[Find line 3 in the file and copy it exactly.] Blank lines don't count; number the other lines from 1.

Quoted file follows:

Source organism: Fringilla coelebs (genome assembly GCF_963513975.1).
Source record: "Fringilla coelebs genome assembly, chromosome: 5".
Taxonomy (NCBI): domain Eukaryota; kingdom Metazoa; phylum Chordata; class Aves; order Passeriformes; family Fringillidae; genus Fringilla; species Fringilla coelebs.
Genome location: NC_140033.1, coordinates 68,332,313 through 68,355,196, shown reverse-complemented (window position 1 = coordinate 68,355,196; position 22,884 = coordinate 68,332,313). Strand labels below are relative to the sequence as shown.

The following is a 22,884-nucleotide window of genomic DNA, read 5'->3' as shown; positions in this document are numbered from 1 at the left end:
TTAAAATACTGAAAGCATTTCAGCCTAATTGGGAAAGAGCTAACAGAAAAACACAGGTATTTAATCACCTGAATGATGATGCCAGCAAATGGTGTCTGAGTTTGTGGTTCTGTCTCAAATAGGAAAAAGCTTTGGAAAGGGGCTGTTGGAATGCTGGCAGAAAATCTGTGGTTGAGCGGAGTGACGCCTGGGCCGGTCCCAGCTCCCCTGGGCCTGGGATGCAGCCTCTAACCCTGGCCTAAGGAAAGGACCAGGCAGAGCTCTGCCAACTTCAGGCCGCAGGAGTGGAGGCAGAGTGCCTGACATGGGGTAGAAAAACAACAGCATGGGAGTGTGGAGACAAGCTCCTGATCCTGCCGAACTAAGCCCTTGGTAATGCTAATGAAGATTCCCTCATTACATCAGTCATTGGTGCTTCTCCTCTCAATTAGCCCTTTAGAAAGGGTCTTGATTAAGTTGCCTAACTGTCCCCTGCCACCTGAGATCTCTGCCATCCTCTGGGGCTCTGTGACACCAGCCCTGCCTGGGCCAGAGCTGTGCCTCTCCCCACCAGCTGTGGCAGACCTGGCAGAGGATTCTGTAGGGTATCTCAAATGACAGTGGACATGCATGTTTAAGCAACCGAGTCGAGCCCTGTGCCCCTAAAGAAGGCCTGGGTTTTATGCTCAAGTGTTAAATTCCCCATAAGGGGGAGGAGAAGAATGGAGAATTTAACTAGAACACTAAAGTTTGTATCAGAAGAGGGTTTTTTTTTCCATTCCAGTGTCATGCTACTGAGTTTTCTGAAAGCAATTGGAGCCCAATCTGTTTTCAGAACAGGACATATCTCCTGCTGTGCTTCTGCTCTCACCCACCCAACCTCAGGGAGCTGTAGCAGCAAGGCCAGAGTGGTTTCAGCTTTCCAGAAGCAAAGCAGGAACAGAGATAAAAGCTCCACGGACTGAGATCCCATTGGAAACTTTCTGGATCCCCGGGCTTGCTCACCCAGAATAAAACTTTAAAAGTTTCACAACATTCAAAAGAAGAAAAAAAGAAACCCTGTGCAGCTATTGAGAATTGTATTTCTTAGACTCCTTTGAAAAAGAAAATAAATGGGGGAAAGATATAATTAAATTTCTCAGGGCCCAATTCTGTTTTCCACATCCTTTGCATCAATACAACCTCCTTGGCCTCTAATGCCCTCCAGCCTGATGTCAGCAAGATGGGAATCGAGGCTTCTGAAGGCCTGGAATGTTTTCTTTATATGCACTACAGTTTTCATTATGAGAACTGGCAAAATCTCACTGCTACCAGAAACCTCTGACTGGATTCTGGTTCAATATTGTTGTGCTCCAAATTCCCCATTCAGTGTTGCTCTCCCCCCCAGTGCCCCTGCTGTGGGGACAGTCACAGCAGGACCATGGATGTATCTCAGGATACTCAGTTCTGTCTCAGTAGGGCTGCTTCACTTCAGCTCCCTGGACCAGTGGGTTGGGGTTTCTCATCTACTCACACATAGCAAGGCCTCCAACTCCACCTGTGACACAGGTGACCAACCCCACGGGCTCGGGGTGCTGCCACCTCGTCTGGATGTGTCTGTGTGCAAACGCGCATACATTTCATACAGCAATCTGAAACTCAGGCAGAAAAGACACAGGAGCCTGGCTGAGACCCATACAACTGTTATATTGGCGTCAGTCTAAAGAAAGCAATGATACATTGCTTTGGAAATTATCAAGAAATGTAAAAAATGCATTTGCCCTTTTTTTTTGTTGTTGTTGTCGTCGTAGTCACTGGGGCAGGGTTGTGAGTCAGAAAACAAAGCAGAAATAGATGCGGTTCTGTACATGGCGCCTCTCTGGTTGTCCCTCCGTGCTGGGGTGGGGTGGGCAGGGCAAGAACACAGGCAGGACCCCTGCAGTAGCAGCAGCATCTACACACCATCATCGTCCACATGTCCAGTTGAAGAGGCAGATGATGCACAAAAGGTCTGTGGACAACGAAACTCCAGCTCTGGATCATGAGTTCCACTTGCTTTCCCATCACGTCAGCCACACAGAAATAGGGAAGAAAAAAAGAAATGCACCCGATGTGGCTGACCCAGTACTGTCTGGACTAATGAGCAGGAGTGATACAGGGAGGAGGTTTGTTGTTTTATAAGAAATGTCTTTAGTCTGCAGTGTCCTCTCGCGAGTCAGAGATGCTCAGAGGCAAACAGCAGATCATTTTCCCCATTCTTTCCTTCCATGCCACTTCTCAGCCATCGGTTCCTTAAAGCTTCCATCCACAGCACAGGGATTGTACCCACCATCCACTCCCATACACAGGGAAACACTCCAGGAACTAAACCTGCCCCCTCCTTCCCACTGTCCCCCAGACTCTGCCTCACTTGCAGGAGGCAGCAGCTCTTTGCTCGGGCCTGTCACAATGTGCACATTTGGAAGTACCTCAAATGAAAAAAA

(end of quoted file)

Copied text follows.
Taxonomy (NCBI): domain Eukaryota; kingdom Metazoa; phylum Chordata; class Aves; order Passeriformes; family Fringillidae; genus Fringilla; species Fringilla coelebs.